Category Archives: Status

Ancient Political Self-Deception

From Gene Expression:

There are certain things which are sacred, certain lines you don’t cross. … I was thinking about [this] a few months ago when I read Rome & Jerusalem: A Clash of Ancient Civilizations and God’s Rule – Government and Islam.  You see, the ancient Romans and Muslims did not have kings. Kings were tyrants, and the early Roman and Islamic polities rejected such tyranny on principle. So of course, instead of kings, the Roman Empire was headed by an emperor, while the Muslims had caliphs. Get it? When Augustus defeated Mark Antony and Cleopatra the official narrative was that the doughty republican traditions of Rome had bested once more the oriental despotism of the Hellenistic world, with their Greek kings and queens. Similarly, the righteous AbbasidsUmayyads. In its place they established a genuine Islamic state which was guided by the traditions of the community as opposed to profane naked autocracy. Right….

As you can see here, the extent of the self-deception and semantic delusion is really humorous. Now, it is true that the early emperors of Rome tended to keep up the illusion that they were simply stewards of the Roman Republic with some verisimilitude. Augustus’ shtick was that his was a restorationist project; he was no dictator or king, just the First Citizen. Similarly, the early Abbasids were ostensibly bringing the vision of the Islamic community to its true fulfillment (especially the Shia party), whereas the Umayyads had been worldly Arab tribalists more in keeping with the values of the jahiliya. … Muslim soldiers were enraged and shocked when the conqueror of Spain allowed his Visigothic wife to convince him to don a crown and so indicate kingship; they accused him of becoming a Christian.

I’ve been saying for years that people prefer democracy mainly because they think it raises their social status – being ruled by a king makes you lower status relative to people who "rule themselves."  We can’t quite fool ourselves into thinking a king is just a "steward", but we apparently can think we really rule because we elect our rulers.

Added 2Apr:  Nazi Hermann Göring:

Oh, [democracy] is all well and good, but, voice or no voice, the people can always be brought to the bidding of the leaders. That is easy. All you have to do is tell them they are being attacked and denounce the pacifists for lack of patriotism and exposing the country to danger. It works the same way in any country.  [HT Caplan

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Connections Versus Insight

Consider a fashion in music, clothes, tech, research topics, or most anything.  You could use this fashion at five possible times:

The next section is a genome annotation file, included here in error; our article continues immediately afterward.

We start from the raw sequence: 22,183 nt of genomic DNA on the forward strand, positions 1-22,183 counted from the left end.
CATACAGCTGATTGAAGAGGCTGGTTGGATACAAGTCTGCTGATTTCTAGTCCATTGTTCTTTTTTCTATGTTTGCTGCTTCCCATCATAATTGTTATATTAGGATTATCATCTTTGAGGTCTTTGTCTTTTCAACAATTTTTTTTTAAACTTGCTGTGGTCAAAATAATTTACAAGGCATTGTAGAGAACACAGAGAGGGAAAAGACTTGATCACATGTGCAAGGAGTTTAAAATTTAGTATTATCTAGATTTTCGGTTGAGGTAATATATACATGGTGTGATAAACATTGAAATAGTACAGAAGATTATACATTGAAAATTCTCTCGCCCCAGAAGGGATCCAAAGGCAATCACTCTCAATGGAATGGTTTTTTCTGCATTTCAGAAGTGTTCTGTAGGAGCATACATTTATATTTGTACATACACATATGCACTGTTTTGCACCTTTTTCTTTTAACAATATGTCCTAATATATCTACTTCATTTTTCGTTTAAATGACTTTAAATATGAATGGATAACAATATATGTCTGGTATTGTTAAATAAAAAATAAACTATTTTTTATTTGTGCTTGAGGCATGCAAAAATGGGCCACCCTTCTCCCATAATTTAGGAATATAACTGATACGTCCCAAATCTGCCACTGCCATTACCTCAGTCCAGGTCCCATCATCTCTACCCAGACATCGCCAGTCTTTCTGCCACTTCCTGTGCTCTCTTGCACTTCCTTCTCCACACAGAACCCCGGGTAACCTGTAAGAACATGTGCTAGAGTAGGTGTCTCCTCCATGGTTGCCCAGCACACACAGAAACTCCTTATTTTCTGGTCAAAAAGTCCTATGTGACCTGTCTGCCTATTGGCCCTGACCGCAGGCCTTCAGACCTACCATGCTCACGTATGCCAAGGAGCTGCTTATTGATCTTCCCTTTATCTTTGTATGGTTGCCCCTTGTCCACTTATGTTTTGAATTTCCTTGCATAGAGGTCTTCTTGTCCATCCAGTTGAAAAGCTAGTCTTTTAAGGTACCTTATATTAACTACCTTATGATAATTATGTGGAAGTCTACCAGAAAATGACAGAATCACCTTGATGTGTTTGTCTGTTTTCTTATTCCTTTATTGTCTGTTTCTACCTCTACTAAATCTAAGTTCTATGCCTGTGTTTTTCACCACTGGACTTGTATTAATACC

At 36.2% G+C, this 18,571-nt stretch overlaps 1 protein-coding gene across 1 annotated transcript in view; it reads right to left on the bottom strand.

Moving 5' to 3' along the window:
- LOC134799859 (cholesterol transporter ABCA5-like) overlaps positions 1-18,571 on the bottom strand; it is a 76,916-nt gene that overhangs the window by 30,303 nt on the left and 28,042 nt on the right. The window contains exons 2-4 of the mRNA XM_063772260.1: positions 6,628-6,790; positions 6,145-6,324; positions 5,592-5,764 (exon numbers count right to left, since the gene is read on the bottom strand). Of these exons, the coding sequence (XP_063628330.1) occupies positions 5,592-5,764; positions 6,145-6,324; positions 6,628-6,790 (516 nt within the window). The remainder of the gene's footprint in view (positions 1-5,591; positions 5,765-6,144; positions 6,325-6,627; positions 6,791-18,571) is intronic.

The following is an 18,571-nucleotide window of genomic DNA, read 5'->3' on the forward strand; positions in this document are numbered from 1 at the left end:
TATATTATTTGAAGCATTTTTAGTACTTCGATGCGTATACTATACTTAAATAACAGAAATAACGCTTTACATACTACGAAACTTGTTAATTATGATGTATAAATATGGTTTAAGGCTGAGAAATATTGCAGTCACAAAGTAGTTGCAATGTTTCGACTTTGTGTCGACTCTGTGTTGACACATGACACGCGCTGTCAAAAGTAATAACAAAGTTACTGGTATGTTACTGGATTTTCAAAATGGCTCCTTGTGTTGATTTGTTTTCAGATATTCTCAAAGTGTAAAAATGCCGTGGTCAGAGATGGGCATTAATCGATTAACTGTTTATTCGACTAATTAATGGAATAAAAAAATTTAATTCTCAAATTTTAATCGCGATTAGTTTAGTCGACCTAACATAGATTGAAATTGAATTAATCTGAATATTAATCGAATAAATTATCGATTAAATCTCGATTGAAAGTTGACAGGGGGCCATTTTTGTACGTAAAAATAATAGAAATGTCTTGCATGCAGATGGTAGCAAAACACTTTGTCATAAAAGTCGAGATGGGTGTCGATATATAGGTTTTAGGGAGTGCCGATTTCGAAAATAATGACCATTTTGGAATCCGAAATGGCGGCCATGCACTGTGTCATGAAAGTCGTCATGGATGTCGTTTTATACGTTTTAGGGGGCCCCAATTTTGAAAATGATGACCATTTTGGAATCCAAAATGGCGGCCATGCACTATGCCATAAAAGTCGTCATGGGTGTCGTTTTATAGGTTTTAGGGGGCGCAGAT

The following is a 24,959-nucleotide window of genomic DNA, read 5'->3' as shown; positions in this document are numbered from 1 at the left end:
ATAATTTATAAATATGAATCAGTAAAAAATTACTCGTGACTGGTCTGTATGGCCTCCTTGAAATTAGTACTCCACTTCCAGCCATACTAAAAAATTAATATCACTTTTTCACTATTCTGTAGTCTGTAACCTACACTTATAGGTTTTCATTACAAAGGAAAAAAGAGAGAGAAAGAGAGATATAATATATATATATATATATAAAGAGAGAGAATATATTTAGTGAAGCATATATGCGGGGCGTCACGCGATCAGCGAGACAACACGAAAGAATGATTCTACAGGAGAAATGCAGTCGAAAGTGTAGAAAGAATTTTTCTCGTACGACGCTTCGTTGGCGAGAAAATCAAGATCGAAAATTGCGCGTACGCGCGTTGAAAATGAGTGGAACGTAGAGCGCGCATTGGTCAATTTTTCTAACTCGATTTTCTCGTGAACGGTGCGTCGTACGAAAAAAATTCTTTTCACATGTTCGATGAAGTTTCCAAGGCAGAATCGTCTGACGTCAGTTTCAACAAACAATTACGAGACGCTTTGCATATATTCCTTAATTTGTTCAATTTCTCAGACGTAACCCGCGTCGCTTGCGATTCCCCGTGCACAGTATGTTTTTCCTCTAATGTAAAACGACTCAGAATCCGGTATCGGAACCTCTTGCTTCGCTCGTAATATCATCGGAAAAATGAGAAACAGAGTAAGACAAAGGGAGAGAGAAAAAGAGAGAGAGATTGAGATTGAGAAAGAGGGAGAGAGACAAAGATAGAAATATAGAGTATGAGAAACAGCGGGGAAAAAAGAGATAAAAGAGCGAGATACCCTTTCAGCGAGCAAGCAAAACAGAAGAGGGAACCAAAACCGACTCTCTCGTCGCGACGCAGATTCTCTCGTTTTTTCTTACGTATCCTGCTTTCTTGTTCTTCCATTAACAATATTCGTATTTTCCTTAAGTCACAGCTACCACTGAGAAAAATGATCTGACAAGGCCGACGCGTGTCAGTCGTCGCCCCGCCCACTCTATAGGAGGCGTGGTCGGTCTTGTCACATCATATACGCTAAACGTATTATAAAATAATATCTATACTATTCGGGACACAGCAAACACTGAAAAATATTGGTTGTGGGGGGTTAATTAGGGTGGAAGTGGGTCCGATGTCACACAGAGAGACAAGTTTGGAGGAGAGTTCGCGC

1. Well before it is fashionable.
  2. When it is first fashionable.
  3. Before popularity peaks.
  4. After popularity peaks.
  5. Long after it is fashionable.

These five usage times can signal five positive features:

  1. Insight into what will be in fashion.
  2. Power to make people follow a your fashion concept.
  3. Connections to people who learn of fashion early.
  4. Cooperativeness in trying to match others.
  5. Strong behavior habits.

Now people who value insight highly often assume that earlier usage of a fashion is always a more positive signal.  But most people see using something well before it is fashionable to be a bad sign – yes it shows your insight, but it also shows your lack of power and connections. 

This is even true in academia, where people claim to value insight highly; really, even academics value power and connections more than insight.  Don’t assume you will be rewarded for working on a research concept well before it is fashionable.

Added 24Jan:  To clarify, I mean that even if you do have genuine insight about what will be fashionable, but not power or connections, then on average, considering both your rewards when you work on a yet-to-be-fashionable topic and later when it becomes fashionable, you’d have been better rewarded if you worked on something else.

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T.S. Eliot Quote

Half the harm that is done in this world is due to people who want to feel important. They don’t mean to do harm– but the harm does not interest them. Or they do not see it, or they justify it because they are absorbed in the endless struggle to think well of themselves.   T. S. Eliot, The Cocktail Party, (1974), p. 111   

Well put.  Found here. 

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Choose: Credit or Influence

When I started at Lockheed Research in 1985, my mentor was a veteran who explained his secret for getting funding from the other Lockheed divisions:

Find an idea for a project we could do for them, but don’t tell them the idea.  Instead break the idea into a few key parts, describe the parts to them, and let them put the parts together into the total idea.  They will be much more willing to fund a project that is their idea.